Implications of the changing legal status of cannabis in South Africa 2019

On 31 March 2017, Justice Dennis Davis handed down a landmark judgment in the Western Cape High Court that declared certain sections of the Drugs and Drug Trafficking Act, 1992 and Medicines and Related Substances Control Act, 1965 invalid and unconstitutional. Judge Davis also teaches constitutional law and tax law at UCT where he is an Hon. Professor of law. Subsequent to this judgment, the Constitutional Court ruled in 2018 that the personal use and cultivation of dagga in private is not a criminal offence, confirming in part the order of Davis J.

The decision was based on the individual’s right to privacy as entrenched in section 14 of the Constitution. The court suspended its order of statutory invalidity for a period of 24 months in order to give Parliament the opportunity to correct the impugned provisions. Uncertainty still exists as to how far-reaching the effects of the ruling will be. What, for example, will happen to the thousands of South Africans currently in prison for cannabis possession? Despite the fact that the public sale and consumption of cannabis will still be illegal, subject to the possibility of availability as a highly controlled medicine, it seems that the commercialisation of cannabis has already begun. Can we learn anything from the legalisation of cannabis in the Netherlands and Canada?

Anyone interested in the possible consequences of the judgment.


PART A: foundations
What is cannabis and what are the applications to which it can be put?

  • Active compounds: THC, Dronabinol, CBD
  • Also: hemp as a textile
  • South Africa as a site of cannabis production
    - Culture/tradition and illicit economy
  • Uses of cannabis: textiles, medicines, recreation, spiritual/culture

The legalisation of cannabis in South Africa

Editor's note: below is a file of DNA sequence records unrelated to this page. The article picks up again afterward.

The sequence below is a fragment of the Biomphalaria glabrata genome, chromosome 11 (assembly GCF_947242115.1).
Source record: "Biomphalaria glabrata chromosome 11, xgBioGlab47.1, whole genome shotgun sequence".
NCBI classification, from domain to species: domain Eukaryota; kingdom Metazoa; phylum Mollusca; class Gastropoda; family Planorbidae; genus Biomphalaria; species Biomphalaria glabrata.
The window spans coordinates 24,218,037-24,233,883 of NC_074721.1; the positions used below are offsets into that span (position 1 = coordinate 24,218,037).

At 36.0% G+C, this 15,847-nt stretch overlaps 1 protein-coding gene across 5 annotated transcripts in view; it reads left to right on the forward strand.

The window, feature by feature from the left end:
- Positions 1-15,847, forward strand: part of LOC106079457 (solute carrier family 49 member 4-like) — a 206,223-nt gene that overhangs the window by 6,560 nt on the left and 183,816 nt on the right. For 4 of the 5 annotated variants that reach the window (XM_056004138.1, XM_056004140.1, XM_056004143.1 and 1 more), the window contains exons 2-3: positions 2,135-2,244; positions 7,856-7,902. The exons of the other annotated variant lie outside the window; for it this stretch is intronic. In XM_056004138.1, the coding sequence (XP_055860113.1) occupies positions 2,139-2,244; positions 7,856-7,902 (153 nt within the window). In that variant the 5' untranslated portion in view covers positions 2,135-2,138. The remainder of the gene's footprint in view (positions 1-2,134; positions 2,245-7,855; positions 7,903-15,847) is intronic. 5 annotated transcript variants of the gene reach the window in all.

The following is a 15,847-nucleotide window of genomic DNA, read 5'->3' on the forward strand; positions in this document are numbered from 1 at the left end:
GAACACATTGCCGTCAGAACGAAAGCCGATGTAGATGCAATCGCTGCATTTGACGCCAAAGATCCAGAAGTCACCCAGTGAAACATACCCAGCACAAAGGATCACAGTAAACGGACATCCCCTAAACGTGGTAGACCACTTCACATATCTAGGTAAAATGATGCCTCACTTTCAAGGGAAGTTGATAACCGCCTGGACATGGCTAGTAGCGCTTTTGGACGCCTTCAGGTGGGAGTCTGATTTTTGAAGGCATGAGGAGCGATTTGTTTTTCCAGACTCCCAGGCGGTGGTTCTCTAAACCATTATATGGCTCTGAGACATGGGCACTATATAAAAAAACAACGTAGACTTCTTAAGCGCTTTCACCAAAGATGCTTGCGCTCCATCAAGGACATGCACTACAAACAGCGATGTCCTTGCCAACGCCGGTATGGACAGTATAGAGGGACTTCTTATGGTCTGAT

• Background: historical legal position
  • Changing world legislative environment in contemporary times
  • Case law in South Africa (the Prince cases: then and now)
  • Relevant statutes and their current status. September 2020 deadline to amend these.

PART B: prohibited conduct
Possession use and cultivation of cannabis ‘in private’

The Constitutional Court did not fully define what constitutes ‘in private’. Does it include your car, the garden of a sectional title building, a private club? Is it nevertheless possible to develop some general principles from the judgment on this?

When does possession become dealing?

This is a cloudy area – the CC left this to a ‘know it when you see it’ approach. Difficult for civil society to know where they stand or for law enforcement officials to do their jobs. Is there room for improvement?

How to test for intoxication with cannabis?

  • Urine tests are long-lasting and do not test for level of intoxication at a particular time. A medical breathalyser type test is needed (or some alternative?).
  • This will impact on driving laws: intoxicated driving is not allowed. This is a criminal offence.
  • This will also impact on employment law: many employers will not allow intoxication at work, but how to test for this? NB: blunt urine test may not suffice as sufficient proof for dismissal.

PART C: commercial applications

  • Medical practitioners wanting to dispense cannabis to patients
  • Commercial entities wanting to sell cannabis products
  • Recreational outlets/tourism wanting to offer cannabis related services (compare Roxy Louw’s cannabis yoga retreats; dagga restaurant in Joburg)
  • Commercial entities wanting to cultivate cannabis (medicinal, hemp)
  • Life insurance: disclosure requirements and insurer policies
  • This mostly is a question of actuarial concern, but changing social norms may affect how risk is assessed in the future (e.g. alcohol use is not problematic, provided moderate)
  • NB: non-disclosure could result in a claim not being paid out

Andrew Hutchison, Lauren Kohn and Pierre de Vos.

Contact Details

Contact Person: 

Don Coue
Course Details

Course Delivery Method: 

In Class In Class

Presented Presented Courses

Course Duration: 

Half-day course


R995 per delegate

Course fee Includes: 

Parking and course material